(a) Cross-sectional high-angle annular dark-field (HAADF) scanning transmission electron microscopy (STEM) image of the EuCdSb2 film. (b) Higher resolution HAADF-STEM image for the boxed region in (a) and energy dispersive x-ray spectrometry map for (c) Eu L, (d) Cd L, and (e) Sb L edges. The Eu, Cd, and Sb atoms are aligned as expected for the ABSb2 compounds shown in Fig. 1(a). (f) Intensity line profiles of Cd and Sb1 layers extracted from dotted horizontal lines in (b). In contrast to the equally spaced Cd atoms, alternate left and right shifts are clearly resolved in the Sb1 layers, as marked with arrows. (g) Cross-sectional Pnma structure viewed along the b-axis. Arrows represent the atomic shift or distorted square nets in the Sb1 layers.

FIG. 3.

(a) Cross-sectional high-angle annular dark-field (HAADF) scanning transmission electron microscopy (STEM) image of the EuCdSb2 film. (b) Higher resolution HAADF-STEM image for the boxed region in (a) and energy dispersive x-ray spectrometry map for (c) Eu L, (d) Cd L, and (e) Sb L edges. The Eu, Cd, and Sb atoms are aligned as expected for the ABSb2 compounds shown in Fig. 1(a). (f) Intensity line profiles of Cd and Sb1 layers extracted from dotted horizontal lines in (b). In contrast to the equally spaced Cd atoms, alternate left and right shifts are clearly resolved in the Sb1 layers, as marked with arrows. (g) Cross-sectional Pnma structure viewed along the b-axis. Arrows represent the atomic shift or distorted square nets in the Sb1 layers.

Close modal

Figure 4 summarizes fundamental transport and magnetic properties of the EuCdSb2 films. Temperature dependence of the magnetization in Fig. 4(a) shows a kink at TN = 15 K, which is ascribed to antiferromagnetic (AFM) ordering of the Eu magnetic moments, as detailed in the following. This kink is observed to be much sharper for the in-plane field, while almost constant behavior below TN is found for the out-of-plane field. This indicates that the Eu magnetic moments are antiferromagnetically ordered in the in-plane. Similar to other EuBX2 compounds,5,6,14,25,26,36 the Eu magnetic moments of EuCdSb2 probably form the A-type AFM structure where ferromagnetic (FM) in-plane layers are antiferromagnetically stacked along the out-of-plane direction. Figure 4(b) shows the nonmetallic temperature dependence of the longitudinal resistivity. A drastic upturn at 15 K coincides with the AFM ordering, as also confirmed by its shift upon increasing the magnetic field. This nonmetallic temperature dependence is a common feature only with EuMnSb2,14,25,26 and the further upturn below TN appears only in EuCdSb2, while other ABSb2 compounds shown in Fig. 1(b) exhibit metallic behavior.9,10,27–37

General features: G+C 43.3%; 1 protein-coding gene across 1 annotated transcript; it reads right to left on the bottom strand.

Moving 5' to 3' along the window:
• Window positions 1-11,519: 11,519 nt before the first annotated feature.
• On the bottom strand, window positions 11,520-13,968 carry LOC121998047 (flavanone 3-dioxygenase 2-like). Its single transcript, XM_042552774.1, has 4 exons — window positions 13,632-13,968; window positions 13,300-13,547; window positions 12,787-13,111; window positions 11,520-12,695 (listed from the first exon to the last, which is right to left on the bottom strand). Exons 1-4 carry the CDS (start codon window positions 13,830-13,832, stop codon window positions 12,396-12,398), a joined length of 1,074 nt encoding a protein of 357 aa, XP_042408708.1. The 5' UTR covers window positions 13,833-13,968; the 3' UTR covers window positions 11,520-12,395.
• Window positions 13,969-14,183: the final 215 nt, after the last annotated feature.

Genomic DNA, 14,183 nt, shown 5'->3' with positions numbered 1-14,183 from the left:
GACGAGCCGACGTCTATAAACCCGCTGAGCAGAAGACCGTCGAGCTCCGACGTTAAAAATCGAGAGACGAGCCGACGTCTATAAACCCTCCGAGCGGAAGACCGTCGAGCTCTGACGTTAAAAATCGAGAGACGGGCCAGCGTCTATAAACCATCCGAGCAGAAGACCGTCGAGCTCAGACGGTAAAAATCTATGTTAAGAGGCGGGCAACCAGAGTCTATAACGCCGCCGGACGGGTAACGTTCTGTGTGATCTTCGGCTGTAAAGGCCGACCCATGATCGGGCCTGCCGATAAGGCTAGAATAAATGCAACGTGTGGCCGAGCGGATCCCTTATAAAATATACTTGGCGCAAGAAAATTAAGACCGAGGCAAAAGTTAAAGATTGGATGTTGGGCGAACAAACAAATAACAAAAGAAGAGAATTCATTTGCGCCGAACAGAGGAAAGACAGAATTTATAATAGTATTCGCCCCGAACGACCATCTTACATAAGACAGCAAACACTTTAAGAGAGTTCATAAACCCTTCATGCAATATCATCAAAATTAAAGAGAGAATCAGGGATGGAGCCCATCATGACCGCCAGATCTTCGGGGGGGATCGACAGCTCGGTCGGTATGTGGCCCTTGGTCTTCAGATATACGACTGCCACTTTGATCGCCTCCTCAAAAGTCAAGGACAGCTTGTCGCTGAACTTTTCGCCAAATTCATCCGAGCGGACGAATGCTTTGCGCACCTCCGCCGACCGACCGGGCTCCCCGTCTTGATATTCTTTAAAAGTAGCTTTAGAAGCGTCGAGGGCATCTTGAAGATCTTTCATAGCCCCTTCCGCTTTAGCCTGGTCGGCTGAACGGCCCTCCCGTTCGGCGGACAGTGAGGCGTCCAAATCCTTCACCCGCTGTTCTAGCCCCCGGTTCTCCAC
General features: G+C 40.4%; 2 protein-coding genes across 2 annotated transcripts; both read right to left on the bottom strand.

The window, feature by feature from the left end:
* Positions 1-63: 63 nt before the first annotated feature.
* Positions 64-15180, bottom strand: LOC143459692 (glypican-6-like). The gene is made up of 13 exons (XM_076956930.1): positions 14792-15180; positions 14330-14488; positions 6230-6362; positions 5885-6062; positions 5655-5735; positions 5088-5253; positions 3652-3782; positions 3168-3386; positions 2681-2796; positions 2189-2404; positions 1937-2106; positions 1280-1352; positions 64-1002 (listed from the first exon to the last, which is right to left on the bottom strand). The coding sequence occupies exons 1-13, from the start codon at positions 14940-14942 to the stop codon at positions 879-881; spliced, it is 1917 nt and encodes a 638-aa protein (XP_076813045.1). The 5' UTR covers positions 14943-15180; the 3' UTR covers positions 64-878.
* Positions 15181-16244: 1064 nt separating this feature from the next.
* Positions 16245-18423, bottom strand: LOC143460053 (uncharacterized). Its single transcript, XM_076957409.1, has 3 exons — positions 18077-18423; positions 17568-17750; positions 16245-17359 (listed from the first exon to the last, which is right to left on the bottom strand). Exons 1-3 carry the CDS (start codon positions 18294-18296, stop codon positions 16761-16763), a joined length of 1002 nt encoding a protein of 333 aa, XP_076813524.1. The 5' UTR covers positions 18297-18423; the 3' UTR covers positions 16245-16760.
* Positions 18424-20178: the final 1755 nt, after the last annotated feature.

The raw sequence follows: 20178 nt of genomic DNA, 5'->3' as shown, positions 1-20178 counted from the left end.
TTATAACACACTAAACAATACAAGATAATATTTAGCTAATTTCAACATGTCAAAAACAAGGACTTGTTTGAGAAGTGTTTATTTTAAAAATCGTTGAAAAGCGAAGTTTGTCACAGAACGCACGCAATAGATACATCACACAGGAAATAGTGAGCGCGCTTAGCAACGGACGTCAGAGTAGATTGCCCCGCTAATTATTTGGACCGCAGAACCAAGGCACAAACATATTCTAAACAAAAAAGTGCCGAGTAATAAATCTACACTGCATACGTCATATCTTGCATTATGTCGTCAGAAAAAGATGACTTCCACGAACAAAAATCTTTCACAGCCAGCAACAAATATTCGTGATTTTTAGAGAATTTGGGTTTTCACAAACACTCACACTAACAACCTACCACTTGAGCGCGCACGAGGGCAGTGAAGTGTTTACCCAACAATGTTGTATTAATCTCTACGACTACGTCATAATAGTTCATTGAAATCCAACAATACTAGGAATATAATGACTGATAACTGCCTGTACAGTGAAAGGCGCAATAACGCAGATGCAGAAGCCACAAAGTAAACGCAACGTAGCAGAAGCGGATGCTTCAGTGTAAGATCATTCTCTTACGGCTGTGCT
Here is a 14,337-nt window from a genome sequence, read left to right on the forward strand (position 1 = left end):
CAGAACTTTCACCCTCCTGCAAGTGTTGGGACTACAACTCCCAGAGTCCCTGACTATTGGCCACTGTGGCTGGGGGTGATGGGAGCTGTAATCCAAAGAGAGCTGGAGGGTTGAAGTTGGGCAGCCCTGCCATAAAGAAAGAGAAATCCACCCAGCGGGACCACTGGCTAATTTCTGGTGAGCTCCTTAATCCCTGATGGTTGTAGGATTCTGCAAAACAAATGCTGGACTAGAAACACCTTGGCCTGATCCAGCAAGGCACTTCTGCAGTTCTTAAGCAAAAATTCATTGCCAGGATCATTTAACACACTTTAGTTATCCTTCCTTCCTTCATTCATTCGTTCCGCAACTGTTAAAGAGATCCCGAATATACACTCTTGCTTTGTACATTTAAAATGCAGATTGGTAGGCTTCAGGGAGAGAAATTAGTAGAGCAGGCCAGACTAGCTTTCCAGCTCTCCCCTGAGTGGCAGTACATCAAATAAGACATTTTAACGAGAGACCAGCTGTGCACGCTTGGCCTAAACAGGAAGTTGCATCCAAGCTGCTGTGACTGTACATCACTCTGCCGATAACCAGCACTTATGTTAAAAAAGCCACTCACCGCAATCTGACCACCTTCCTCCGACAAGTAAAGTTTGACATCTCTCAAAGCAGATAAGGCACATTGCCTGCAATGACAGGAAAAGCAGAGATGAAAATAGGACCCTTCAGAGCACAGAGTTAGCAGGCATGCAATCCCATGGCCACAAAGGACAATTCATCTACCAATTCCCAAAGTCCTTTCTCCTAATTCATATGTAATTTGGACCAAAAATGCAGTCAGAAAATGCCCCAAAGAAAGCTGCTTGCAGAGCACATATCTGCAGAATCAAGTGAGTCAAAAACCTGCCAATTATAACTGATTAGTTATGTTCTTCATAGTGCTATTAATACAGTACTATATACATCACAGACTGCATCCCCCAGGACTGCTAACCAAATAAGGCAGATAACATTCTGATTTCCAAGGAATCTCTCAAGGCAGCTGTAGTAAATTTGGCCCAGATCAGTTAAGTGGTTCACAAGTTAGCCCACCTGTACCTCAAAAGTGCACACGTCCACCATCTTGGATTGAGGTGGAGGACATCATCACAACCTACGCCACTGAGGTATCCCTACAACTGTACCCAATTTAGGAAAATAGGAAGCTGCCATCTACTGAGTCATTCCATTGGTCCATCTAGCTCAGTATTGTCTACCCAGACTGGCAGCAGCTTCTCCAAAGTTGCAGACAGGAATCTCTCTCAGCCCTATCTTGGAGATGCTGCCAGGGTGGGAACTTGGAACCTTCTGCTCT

FIG. 4.

(a) Temperature dependence of magnetization M taken by applying the out-of-plane or in-plane magnetic field of 0.1 T. Both curves exhibit a kink at TN = 15 K. (b) Temperature dependence of longitudinal resistivity ρxx. The inset shows an enlarged view at low temperatures around TN. A drastic upturn observed below 15 K shifts to lower temperatures for 9 T. (c) Magnetoresistance ratios [MRR = (Rxx(B) − Rxx(0 T))/Rxx(0 T)] taken by sweeping the out-of-plane field at various temperatures. The saturation field is estimated to be Bs = 12.7 T at 1.4 K. The inset compares low-field MRR taken for the out-of-plane (solid line) and in-plane (dashed line, IB) fields at 1.4 K. For the in-plane field, transition from positive to negative magnetoresistance is found at 1.7 T. (d) Hall resistivity ρyx taken at various temperatures.